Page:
FRIDAY REVIEW

Melody without depth

IT IS a truism that a young artiste well endowed with a glossy voice is carried away by the glamour it imparts to his or her music standing in the way of gaining musical maturity. In such a situation creativity and expressiveness become servile to tonal dazzle. Haunting music is not just about the mellifluous nature of the vocal chords alone, but how well it is matched by the intensity of depth, of which M. S. Subbulakshmi is a standing example. The angle of vision of many young artistes today is more on cutcheri allure by the manipulated deployment of the voice than on the aesthetic modes of expression. This pattern is getting well defined.

A sensitive presentation of music is a greater challenge to a vidwan or vidushi than alapanas, songs or swaras gurgled out in a heroic mould. The new generation of vocalists has tremendous zeal to convey to the rasikas that it is giving new direction to musical expressions, which is quite welcome, but it would enhance the stature if melodic rendering is blended with reverence for depth. Many young women artistes have gifts of a good voice that helps them take melodious strides to measure the dimensions and reach in the exploration of the tara sthayi and thereby weave enhancement.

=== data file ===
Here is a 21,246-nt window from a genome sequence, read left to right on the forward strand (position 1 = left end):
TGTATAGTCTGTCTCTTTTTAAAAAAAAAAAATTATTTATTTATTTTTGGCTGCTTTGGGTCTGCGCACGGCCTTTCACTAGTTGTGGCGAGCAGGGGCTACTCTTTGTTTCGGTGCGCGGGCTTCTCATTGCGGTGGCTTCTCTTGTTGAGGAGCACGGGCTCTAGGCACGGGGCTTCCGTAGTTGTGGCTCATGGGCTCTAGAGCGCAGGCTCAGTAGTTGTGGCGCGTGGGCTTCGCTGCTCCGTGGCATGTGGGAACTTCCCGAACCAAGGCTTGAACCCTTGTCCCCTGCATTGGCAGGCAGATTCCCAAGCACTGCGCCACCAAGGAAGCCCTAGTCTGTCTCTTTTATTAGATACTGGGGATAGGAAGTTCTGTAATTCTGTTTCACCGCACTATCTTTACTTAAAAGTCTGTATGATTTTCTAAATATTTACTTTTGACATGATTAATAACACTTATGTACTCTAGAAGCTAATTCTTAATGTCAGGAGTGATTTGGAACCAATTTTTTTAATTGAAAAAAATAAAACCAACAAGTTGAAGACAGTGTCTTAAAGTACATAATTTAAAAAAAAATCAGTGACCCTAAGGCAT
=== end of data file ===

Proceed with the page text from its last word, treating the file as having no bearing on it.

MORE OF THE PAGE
It was an exclusive Tyagaraja session from Nithyashree Mahadevan for the Sri Thyagaraja Seva Samiti's Bahulapanchami function. The cutcheri was a grand feast of vocal showers. Nithyashree sought to make her presentation attractive through the thrills of the throat, mainly in raga alapanas. She handled Bhairavi and Mohanam in her programme. The raga sancharas were meticulously manicured by clever turns of phrases marked by creative excitement and mesmerisingly manipulated. ``Koluvaiyunnade'' (Bhairavi) and ``Sitavara-Sangitagnanamu'' (Devagandhari) and ``Evarura'' (Mohanam) were the major pieces rendered marked by simplicity of presentation. The other fleeting items were ``Anaatudanuganu'' (Jingala) and ``Gananamosagaraada'' (Poorvikalyani). M. A. Krishnaswamy was the violinist shadowing the vocalist in every step. Nithyashree's father, L. Shivakumar, was the mridangist who identified himself with his daughter. Raman (morsing) was in the backstage all the time.

SVK

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